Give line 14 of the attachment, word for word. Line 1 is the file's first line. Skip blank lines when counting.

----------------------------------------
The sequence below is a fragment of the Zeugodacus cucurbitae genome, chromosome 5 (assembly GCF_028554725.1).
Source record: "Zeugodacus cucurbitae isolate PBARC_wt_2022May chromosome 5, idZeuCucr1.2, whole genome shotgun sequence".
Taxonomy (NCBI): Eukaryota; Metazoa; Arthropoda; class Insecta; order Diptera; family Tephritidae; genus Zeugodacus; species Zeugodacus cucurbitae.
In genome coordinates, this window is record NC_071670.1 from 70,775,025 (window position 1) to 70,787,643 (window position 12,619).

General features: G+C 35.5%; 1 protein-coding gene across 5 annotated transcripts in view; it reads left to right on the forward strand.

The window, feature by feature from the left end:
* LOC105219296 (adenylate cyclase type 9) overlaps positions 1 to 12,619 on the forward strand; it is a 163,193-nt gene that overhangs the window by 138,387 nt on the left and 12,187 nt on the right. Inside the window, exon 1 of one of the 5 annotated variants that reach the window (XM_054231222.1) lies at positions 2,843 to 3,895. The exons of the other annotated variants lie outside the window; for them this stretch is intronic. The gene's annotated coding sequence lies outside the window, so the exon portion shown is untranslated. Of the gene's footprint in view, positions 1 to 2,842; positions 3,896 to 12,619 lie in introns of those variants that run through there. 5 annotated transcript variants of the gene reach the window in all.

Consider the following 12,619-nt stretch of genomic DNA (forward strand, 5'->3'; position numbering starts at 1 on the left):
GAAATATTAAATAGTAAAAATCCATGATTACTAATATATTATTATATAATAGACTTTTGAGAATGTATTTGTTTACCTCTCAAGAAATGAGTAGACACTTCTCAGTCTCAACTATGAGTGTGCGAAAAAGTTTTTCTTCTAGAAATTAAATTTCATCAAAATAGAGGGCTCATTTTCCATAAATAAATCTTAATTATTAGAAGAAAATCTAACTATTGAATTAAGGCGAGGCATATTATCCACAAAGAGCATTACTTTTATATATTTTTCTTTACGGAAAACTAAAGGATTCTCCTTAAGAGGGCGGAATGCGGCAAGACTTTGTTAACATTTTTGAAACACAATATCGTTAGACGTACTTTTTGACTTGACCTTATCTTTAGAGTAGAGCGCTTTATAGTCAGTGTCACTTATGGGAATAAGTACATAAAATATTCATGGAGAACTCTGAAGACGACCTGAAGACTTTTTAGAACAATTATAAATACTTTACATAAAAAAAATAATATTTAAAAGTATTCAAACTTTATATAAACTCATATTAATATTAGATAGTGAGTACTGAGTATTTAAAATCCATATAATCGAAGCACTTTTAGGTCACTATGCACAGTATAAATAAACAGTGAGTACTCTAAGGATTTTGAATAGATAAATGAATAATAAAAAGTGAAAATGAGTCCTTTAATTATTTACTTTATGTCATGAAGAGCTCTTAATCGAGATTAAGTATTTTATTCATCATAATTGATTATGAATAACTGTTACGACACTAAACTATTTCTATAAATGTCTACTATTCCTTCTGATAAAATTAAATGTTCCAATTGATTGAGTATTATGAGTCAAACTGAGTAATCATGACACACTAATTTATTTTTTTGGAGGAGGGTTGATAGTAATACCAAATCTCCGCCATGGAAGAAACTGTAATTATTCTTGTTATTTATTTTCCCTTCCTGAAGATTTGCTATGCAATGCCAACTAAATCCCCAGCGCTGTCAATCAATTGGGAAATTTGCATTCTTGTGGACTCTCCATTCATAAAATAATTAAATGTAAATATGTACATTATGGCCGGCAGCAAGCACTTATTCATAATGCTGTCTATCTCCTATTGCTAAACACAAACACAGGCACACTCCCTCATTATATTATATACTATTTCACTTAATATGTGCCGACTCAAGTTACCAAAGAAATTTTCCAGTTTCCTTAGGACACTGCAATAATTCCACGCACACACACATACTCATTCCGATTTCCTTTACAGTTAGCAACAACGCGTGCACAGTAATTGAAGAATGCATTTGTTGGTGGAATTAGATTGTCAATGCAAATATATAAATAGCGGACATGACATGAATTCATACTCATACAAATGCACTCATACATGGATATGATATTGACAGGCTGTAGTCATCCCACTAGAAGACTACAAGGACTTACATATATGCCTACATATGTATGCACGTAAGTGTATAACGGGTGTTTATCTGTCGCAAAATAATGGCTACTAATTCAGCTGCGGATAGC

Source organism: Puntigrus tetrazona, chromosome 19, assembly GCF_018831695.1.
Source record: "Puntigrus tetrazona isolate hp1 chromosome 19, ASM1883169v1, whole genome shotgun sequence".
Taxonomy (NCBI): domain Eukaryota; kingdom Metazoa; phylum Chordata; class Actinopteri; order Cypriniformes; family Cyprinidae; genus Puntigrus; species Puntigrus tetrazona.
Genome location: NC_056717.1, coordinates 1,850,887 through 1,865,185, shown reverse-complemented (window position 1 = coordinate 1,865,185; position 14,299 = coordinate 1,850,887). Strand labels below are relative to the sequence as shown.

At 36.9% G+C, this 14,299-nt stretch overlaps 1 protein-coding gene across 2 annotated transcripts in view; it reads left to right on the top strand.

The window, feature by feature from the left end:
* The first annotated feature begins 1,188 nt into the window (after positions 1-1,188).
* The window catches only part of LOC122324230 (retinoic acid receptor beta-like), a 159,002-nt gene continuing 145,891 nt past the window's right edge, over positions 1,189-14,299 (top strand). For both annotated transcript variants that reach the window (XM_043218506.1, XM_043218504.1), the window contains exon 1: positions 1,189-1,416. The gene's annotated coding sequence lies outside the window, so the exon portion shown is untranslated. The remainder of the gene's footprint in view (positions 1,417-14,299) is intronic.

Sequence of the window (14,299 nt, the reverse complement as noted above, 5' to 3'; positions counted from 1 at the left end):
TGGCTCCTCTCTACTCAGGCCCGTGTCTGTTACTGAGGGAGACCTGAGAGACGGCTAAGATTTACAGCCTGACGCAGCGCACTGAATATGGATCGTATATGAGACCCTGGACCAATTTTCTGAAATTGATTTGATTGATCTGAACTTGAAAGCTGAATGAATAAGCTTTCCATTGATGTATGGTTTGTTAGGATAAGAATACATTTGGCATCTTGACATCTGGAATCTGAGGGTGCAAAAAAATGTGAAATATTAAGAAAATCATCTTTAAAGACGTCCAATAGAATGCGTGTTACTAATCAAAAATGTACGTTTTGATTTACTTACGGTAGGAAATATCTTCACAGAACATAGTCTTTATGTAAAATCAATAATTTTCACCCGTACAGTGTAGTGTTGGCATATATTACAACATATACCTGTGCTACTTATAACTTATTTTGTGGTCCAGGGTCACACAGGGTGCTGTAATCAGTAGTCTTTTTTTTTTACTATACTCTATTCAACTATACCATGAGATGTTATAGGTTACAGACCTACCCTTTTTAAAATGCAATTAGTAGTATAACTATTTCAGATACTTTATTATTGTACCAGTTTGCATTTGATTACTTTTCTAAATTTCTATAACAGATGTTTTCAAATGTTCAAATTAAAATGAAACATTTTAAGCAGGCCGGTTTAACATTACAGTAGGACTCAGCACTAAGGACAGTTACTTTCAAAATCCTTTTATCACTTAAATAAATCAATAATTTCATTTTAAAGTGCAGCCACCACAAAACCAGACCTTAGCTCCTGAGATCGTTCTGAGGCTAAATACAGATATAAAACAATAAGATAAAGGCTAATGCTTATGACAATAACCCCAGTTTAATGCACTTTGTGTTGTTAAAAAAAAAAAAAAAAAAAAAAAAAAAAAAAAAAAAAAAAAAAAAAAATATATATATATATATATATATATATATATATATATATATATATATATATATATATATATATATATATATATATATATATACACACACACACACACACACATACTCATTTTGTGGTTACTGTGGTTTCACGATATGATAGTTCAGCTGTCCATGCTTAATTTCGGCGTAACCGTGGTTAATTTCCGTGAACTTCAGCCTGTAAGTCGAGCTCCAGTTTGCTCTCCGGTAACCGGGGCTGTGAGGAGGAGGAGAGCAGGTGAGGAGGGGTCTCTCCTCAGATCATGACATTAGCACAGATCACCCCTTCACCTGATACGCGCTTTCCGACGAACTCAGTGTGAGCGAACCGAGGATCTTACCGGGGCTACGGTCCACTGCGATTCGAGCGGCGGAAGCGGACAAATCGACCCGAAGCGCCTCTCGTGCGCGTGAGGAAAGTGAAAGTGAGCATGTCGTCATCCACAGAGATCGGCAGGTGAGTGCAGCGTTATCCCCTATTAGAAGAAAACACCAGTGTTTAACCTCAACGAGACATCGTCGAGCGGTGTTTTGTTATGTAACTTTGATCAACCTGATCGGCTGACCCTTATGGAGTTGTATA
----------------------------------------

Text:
At 36.9% G+C, this 14,299-nt stretch overlaps 1 protein-coding gene across 2 annotated transcripts in view; it reads left to right on the top strand.